Your Home Bar Holds the Secret to Upgrading Weeknight Dinners

Whether your home bar includes just a bottle or two or a full panoply of spirits and liqueurs, your liquor cabinet can be a source of simple upgrades to everyday cooking. The same tastes and aromas you may savor when drinking a cocktail are amplified and distributed throughout food as it’s cooked. Despite alcohol’s relatively low boiling point (173 ° F compared to water’s boiling point of 212 ° F), food researcher Harold McGee notes that “it’s difficult to cook out all of the alcohol [in a meal]” As it cooks and some molecules evaporate, the preliminary burn associated with drinking alcohol will decrease and in some cases almost entirely dissipate (depending upon the length of cooking), however the flavors of the spirit will stay and in fact become focused.

Consider your spirits collection as a 2nd kitchen– a toolbox of spices awaiting their chance. Attempt starting with a splash of piney gin joined fruity Castelvetrano olives to develop an easy pan sauce like in cookbook author Amy Thielen’s Dirty Martini Pork Chops, or check out the adaptability of sherry and Cognac, which bring intricacy and a mild sharpness to cut through the rich and tacky sauce in Creamy Chicken and Root Vegetable Gratin.
Bar cart
Just remember, the old adage, “Only cook with wine you ‘d consume,” likewise applies to spirits. Keep your bar cart equipped with your favorites, and use the recipes that follow to raise all kinds of meals with those bottles.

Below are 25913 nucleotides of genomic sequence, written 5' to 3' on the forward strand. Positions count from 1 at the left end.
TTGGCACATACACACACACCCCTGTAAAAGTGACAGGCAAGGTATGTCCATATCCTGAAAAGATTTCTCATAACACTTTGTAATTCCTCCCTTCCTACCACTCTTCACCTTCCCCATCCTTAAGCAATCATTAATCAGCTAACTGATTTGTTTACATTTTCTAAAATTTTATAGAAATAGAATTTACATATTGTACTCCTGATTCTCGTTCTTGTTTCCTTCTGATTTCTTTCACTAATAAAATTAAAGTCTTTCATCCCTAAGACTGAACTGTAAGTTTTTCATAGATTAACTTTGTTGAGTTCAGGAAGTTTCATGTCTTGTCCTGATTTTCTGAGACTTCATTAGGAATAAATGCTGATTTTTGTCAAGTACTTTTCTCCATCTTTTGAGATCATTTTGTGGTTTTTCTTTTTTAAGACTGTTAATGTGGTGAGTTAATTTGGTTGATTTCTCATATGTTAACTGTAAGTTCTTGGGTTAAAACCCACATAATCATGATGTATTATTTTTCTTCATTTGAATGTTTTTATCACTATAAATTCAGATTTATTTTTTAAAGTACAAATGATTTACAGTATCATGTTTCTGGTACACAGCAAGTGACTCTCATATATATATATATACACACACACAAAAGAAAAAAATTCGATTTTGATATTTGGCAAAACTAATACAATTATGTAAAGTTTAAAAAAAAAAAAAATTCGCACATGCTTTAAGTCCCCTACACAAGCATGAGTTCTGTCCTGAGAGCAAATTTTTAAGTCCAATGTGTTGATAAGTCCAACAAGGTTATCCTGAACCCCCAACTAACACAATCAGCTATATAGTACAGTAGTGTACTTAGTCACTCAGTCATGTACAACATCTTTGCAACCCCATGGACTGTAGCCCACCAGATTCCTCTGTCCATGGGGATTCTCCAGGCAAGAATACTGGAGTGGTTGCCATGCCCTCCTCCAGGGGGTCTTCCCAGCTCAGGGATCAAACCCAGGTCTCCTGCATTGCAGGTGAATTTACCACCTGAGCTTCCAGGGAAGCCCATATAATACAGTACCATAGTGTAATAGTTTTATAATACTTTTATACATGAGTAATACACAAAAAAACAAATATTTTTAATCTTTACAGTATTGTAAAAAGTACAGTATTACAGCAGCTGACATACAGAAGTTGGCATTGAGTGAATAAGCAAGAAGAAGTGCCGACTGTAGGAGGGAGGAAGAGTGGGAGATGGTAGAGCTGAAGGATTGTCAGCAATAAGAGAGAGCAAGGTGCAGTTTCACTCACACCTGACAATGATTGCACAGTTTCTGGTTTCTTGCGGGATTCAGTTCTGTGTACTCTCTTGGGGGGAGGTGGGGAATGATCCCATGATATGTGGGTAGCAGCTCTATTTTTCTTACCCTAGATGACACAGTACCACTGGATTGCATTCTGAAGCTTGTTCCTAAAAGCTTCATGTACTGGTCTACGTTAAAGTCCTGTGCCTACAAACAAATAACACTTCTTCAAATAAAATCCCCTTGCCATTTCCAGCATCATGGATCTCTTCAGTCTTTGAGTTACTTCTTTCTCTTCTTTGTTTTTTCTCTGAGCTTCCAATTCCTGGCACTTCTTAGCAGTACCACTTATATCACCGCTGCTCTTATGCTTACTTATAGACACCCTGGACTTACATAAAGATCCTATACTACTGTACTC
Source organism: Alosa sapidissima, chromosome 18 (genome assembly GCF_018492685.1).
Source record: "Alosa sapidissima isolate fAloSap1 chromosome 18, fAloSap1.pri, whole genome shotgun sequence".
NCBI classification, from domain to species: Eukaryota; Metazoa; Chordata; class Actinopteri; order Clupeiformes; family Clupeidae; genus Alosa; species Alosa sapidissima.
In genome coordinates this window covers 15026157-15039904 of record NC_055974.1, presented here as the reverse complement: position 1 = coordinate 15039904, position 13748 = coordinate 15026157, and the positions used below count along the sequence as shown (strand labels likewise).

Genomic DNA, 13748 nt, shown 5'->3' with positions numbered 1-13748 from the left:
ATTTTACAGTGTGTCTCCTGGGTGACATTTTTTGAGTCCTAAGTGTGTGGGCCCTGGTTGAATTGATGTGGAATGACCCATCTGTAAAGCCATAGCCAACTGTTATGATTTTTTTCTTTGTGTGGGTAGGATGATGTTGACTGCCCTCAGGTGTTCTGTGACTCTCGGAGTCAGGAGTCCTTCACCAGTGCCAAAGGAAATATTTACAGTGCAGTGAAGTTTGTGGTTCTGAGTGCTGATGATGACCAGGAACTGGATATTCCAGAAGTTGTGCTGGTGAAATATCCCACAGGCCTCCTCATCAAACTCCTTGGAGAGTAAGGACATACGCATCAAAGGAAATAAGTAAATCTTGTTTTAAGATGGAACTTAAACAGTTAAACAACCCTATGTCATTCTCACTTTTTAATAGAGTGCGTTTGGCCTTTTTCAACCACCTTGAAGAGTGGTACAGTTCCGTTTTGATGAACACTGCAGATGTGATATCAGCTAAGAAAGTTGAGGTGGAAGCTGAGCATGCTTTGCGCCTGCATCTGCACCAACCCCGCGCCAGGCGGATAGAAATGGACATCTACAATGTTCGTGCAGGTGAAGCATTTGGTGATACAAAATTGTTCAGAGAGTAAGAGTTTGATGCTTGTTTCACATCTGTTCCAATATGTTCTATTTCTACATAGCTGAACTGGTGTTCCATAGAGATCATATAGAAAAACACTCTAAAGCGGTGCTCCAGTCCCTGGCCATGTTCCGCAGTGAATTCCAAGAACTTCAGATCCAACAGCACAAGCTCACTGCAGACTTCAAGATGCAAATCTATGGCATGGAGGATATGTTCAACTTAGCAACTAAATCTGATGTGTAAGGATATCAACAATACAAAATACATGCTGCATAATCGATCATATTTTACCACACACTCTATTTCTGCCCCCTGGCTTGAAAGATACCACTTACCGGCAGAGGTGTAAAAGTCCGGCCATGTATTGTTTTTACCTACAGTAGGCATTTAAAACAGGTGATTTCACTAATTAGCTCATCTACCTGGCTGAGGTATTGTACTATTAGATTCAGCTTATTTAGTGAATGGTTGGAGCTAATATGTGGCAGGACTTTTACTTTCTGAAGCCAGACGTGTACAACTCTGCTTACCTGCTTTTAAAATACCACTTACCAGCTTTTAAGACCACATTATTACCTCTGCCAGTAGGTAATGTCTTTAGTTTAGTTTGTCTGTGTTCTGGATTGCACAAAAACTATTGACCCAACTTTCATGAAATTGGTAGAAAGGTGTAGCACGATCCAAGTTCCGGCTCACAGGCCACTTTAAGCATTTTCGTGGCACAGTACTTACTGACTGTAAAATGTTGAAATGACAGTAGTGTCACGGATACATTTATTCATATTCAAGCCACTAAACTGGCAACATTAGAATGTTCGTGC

Boozy fundamentals
Deglazing
Alcohol works exceptionally well for deglazing (including liquid to a hot pan to release fond, the caramelized bits on the bottom of the pan) since it has a low boiling point. Gin will bring a crisp, citrusy flavor, while brandy and dry sherry will include warm, nutty notes.

Marinading
Acid has the ability to denature proteins, which can both soften and increase water absorption, resulting in juicier meat. Attempt tequila-based marinades to impart a sharp, earthy taste to mild proteins like chicken, shrimp, and fish, and whiskey-based marinades to add complexity to richer meats like beef.

Braising
Often utilized to transform harder cuts of meat into tender bites, braising is a two-step method that includes burning a protein in fat and after that slowly cooking it in a covered vessel with liquid (typically stock), enabling time for the protein to absorb taste. Add a splash of alcohol to take it to the next level: The alcohol bonds with particles of fat and water and helps to bring flavor throughout the meal. Try fortified red wines like port or vermouth in braised chicken, beef, or pork dishes for fruity and organic flavors, or grab gin with lamb or cabbage for a piney, spiced flavor.

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